Jagadeesh Moodera, MIT

MIT senior research scientist Jagadeesh Moodera and his group use the molecular beam epitaxy (MBE) system pictured here to  precisely control the fabrication of ultrathin quantum material combination layer structures. Studying the interfaces between such materials could lead to novel interface phenomena and new energy-efficient quantum devices.

Photo: Paul Rivenberg

Exploring new paths to future quantum electronics

MIT's Jagadeesh Moodera and his research team will use DoD funding to investigate interface-driven phenomena in quantum materials in quest for energy-efficient quantum electronics

Paul Rivenberg  |  PSFC

When ultrathin two-dimensional layered materials are coupled with other quantum materials having different properties, the interface created could produce a new quantum phenomenon. As a result, the new properties of the hybrid system could be unprecedented. This rich interface phenomenon is the topic of new investigation by Jagadeesh Moodera and his group at MIT's Plasma Science and Fusion Center.

“Surface and interface play pivotal roles in many of the recently discovered quantum phenomena in condensed matter physics,” Moodera points out. “Investigating the complex interface behavior when two quantum systems are coupled is a treasure island to be explored for new discoveries and for advancing the field.”

Moodera’s group already has extensive experience studying quantum interfaces, having discovered in 2016 that coupling ultrathin layers of topological insulators (TI), (where electrons flow freely only on the surface), with ferromagnetic or superconducting layers dramatically affects the behavior of each layer. Most recently they have explored the surface superconductivity in nanostructures of gold in proximity to the superconductor vanadium and a ferromagnetic insulator, in the quest to create the enigmatic Majorana fermion pair.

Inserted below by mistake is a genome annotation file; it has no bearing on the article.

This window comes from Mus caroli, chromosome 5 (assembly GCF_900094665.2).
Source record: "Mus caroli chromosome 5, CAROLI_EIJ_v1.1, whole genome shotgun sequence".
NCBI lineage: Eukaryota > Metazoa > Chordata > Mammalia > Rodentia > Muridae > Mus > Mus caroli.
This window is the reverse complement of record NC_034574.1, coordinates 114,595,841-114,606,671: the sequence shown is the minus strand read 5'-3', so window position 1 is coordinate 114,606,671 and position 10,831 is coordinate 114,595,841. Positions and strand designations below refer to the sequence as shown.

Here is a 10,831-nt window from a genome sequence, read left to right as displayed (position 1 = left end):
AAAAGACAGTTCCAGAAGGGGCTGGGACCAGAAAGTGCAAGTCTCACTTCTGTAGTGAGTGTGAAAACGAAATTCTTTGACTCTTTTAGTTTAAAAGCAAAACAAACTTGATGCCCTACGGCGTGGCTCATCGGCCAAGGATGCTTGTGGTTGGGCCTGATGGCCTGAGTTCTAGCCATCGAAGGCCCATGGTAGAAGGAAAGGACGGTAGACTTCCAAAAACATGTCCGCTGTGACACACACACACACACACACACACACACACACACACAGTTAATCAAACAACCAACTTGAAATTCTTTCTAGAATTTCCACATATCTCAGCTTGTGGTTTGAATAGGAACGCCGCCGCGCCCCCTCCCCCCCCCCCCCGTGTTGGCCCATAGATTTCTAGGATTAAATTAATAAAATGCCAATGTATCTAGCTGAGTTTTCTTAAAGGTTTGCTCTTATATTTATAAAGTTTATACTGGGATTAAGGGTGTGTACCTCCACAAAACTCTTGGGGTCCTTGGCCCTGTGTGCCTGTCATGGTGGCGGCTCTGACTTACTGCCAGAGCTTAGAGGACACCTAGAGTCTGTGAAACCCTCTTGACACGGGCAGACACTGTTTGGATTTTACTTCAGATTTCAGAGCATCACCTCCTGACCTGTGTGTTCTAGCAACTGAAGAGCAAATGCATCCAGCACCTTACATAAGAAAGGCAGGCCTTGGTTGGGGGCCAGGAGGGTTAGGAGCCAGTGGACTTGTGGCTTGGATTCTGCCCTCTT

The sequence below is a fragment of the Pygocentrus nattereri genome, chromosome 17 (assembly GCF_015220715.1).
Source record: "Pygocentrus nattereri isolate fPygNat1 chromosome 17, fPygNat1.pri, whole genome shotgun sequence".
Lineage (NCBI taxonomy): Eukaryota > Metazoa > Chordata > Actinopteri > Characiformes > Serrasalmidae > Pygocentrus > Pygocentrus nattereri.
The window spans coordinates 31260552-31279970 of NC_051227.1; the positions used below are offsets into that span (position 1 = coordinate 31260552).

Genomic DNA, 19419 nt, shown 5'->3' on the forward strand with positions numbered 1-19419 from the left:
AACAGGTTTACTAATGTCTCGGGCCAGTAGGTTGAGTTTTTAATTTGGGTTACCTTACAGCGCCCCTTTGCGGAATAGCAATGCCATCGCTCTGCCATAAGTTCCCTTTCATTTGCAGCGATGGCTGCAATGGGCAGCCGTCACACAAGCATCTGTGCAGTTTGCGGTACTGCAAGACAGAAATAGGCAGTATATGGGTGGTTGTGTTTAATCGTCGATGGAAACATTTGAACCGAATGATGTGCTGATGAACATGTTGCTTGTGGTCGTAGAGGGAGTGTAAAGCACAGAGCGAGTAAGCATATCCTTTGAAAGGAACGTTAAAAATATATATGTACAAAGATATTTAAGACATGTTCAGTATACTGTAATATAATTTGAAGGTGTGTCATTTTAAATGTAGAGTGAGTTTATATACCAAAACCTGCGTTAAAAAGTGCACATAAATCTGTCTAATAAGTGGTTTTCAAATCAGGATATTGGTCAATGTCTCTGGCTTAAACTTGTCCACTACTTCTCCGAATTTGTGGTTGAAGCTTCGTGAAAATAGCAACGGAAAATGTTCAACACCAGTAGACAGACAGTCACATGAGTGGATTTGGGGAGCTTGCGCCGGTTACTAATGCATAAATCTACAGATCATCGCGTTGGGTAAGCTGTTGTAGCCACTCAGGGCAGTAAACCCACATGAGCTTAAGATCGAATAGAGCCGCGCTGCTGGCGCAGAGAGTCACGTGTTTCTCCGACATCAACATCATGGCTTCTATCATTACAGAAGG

New multiyear funding and an equipment grant from the Department of Defense (DoD) Army Research Office will support research exploring the novel behavior that arises at the interface of quantum materials, and help uncover ways to tune these new properties to develop future quantum electronics. Working closely with Argonne, Brookhaven and Oak Ridge national laboratories advanced facilities, Moodera's group will explore interface effects, such as “interfacial exchange coupling” (IEC), with the goal of creating energy-efficient quantum devices.

Schematic of a bilayer structure grown by molecular beam epitaxy (MBE) system. The green and blue spheres in the similarly colored backdrops represent the TI and magnetic layers respectively, while the red indicates the interface region. The small arrows depict the magnetic moments (like tiny bar magnets) of ions in the layers. The interface region, influenced by both  adjacent layers' quantum properties, may be tuned by thermal, optical or electric field pulse to these  layers. Schematic: Hang Chi, visiting postdoc (ARL)

As part of the DoD project, they will work with scientists at the Army Research Lab (ARL) in Maryland to build an ultraclean, atomically groomed multifunctional hybrid materials platform to probe the interplay between various quantum phenomena. They will experiment with tuning the interface to create quantum materials for building devices that could, for example, operate faster and use less energy. Moodera anticipates that some results may lead them into unexpected territory, possibly guiding them to even more surprising observations in quantum materials.

 “If we can build new devices with two-dimensional quantum materials that have desirable properties, such as graphene or TI, and change their state for memory and logic with electric fields rather than actual flowing current, we will have gained a big advantage over conventional electronics.”

This could lead to greatly improved quantum electronics, including quantum sensors, memories and interconnects. It could benefit computer microprocessors, which contain hundreds of millions of transistors that are affected by heat generated in them by conventional electronics, and powerful computer data storage banks, which consume about 2-3% of all the electrical power in the country.

Moodera looks forward to working with postdocs Hang Chi (visiting from ARL) and Yunbo Ou, along with instrument scientist Valeria Lauter from Oak Ridge National Laboratory, visiting scientist from Northeastern University Don Heiman and other worldwide collaborators. He is excited about the possibilities their new research will uncover.

“Our DoD supported project allows us to explore exciting physics and to address important scientific questions at the atomic scale, advancing experimental knowledge and theoretical understanding,” he says. “We aim to build a safer, sustainable and energy efficient future quantum information system one layer at a time.”

Topics: Technology & engineering, Spintronics, Jagadeesh Moodera